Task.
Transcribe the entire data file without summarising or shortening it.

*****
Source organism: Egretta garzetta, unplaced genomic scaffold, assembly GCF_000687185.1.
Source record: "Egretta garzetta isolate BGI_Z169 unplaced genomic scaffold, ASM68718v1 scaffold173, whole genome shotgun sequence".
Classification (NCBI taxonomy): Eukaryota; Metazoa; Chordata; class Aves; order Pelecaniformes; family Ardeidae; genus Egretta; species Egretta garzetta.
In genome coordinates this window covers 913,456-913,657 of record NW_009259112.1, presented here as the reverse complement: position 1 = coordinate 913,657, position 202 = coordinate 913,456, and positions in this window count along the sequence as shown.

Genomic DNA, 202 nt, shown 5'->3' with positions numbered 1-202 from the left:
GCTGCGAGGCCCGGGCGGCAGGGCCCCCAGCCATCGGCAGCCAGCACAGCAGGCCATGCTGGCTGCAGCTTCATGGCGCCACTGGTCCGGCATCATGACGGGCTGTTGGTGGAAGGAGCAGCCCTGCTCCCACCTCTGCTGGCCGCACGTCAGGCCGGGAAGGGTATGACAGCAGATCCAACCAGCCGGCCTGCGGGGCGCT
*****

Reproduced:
Source organism: Egretta garzetta, unplaced genomic scaffold, assembly GCF_000687185.1.
Source record: "Egretta garzetta isolate BGI_Z169 unplaced genomic scaffold, ASM68718v1 scaffold173, whole genome shotgun sequence".
Classification (NCBI taxonomy): Eukaryota; Metazoa; Chordata; class Aves; order Pelecaniformes; family Ardeidae; genus Egretta; species Egretta garzetta.
In genome coordinates this window covers 913,456-913,657 of record NW_009259112.1, presented here as the reverse complement: position 1 = coordinate 913,657, position 202 = coordinate 913,456, and positions in this window count along the sequence as shown.

Genomic DNA, 202 nt, shown 5'->3' with positions numbered 1-202 from the left:
GCTGCGAGGCCCGGGCGGCAGGGCCCCCAGCCATCGGCAGCCAGCACAGCAGGCCATGCTGGCTGCAGCTTCATGGCGCCACTGGTCCGGCATCATGACGGGCTGTTGGTGGAAGGAGCAGCCCTGCTCCCACCTCTGCTGGCCGCACGTCAGGCCGGGAAGGGTATGACAGCAGATCCAACCAGCCGGCCTGCGGGGCGCT